Discussions By Condition: Muscle conditions

Torn Rotator Cuff or Not?

Posted In: Muscle conditions 2 Replies
  • Posted By: Anonymous
  • September 12, 2006
  • 02:36 PM

:confused: I recently had an MRI in which the results stated that I had a torn rotator cuff. I was sent to an orthopedic surgeon. It was almost 2 months since the MRI until I was able to see the OS. About 2 weeks prior, my neck started getting stiff and was very painful. The OS said that he didn't think it was a tear, but severe inflamation in the shoulder and he thought it was cervical radiculopathy (pinched nerve in my neck). I injured my right shoulder almost a year prior to the MRI. Symptoms came and went during that time, then finally did not go away and worstened, hence the MRI. The OS shot cortizone in my shoulder and said that if the pain went away, he would know it was the shoulder, if not he said it was my neck. In a day or two the pain in my shoulder was completely gone, but the neck continues to feel like it is pulling no matter which direction I turn or bend (neck pain is on the same side). Now 2 weeks later, my shoulder is starting to hurt again, and the muscles feel very sore and weak. I don't see the OS until Oct. 4.
Anyone else had these problems.

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2 Replies:

  • there is no way to know for sure that long after the original injury unless it was a full tear. The rotator cuff is actually 4 muscles..the most likely to be the culprit is the supraspinatus which is prone to wear and tear injuries because of it's constant abrasion against the acromion process. In some people the acromion is curved in a downward angle that exaserbates this even more. All injuries to the rotator cuff muscles are to some degree a "tear"...even a sprain or strain is caused by microtears in the tissue. A new injury can cause muscles to clamp down to protect the area...our own inhibitions in moving an injured shoulder can also cause other muscles to become involved and sore.An old injury, whether treated or untreated, may develop scar tissue (adhesions) and cause derivitive symptoms and involve other tissues. At this point, it is really mute as to weather it was a rotator cuff tear. If you can lift you shoulder,even if painfull...the tendons are attached..they have healed themselves...although, it is very likely there are adhesions. With any shoulder injury, the neck muscles are likely to become involved. Often, the scalenes are a few of those muscles involved. The anterior and medial scalene attach to the first rib and clavicle. The brachial plexus passes between these two muscles. When the muscles become tight...they can impinge the brachial nerve, which can cause numbness, tingling and weakness in the effected arm. You probably need PT, strength training and neuromuscular massage to release the effected area and diminish adheasions. Surgery is always a last option...especially when it comes to the shoulder area, because of the liklyhood that more adhesions will develope and cause even more problems of there own.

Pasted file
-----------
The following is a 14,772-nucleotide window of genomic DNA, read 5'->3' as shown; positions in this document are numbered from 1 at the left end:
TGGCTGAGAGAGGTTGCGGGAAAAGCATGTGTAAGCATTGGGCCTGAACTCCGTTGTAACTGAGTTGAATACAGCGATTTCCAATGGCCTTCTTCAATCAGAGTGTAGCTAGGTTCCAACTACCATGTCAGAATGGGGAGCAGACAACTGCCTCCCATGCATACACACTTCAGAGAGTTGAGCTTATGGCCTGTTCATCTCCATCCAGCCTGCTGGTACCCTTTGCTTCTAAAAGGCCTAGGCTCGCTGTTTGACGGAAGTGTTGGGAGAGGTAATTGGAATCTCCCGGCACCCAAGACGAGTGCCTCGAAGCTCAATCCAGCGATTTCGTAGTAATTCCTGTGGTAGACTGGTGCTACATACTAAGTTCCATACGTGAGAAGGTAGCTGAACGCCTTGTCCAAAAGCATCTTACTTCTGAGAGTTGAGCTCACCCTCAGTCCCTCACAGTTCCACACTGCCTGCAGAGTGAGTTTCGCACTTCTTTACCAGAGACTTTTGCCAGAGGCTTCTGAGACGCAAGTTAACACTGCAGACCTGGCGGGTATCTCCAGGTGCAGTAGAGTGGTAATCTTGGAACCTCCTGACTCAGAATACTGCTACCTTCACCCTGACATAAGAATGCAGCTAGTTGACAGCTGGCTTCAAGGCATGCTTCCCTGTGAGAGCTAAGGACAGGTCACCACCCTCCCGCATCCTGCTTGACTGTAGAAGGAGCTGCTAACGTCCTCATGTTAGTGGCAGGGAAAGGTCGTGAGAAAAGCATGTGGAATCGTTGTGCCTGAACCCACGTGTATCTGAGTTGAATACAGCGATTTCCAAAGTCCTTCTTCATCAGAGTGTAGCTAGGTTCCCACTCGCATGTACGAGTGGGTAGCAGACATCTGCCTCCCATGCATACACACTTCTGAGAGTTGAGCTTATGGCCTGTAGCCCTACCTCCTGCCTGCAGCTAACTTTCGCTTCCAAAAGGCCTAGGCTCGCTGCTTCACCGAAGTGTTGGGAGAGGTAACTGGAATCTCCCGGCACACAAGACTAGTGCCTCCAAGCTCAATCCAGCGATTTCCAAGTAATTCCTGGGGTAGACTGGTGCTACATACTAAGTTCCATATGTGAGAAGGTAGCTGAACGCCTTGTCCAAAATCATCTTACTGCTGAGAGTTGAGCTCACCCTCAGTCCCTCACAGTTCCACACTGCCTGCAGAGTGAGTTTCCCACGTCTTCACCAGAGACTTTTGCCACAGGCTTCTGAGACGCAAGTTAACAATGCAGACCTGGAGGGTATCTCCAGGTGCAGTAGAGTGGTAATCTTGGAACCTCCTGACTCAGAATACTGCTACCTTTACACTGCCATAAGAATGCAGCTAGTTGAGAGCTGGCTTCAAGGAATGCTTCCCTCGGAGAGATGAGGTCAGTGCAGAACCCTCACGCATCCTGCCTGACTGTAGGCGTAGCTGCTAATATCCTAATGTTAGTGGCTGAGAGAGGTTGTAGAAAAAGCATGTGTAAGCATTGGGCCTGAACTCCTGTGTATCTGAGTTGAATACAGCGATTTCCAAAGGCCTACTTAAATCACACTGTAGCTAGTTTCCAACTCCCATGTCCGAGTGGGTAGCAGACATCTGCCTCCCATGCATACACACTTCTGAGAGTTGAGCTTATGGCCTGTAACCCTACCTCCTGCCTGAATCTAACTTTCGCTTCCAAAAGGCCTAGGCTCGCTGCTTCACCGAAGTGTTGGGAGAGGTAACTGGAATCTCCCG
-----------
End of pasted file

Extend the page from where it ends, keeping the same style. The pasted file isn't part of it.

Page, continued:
Anonymous 42789 Replies
    • October 7, 2006
    • 05:19 AM
    • 0
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  • If the MRI result was a torn rotator cuff, then that is what it is. Shoulder pain can lead to neck pain and vice versa. Your neck should be checked out, but the pain is probably related to your shoulder. I speak from experience with a torn rotator cuff and chronic pain in neck and shoulder. I had the rotator cuff repaired. The surgery and rehab was total ***l with pain, but I was faithful with the rehab and now the shoulder is 95% pain free and neck is much better. I would have the surgery again to get rid of the constant pain in my shoulder. I also did try, shots & PT for 1 year prior to surgery to no avail. I am a healthcare professional.
    Anonymous 42789 Replies
    • October 9, 2006
    • 09:12 PM
    • 0
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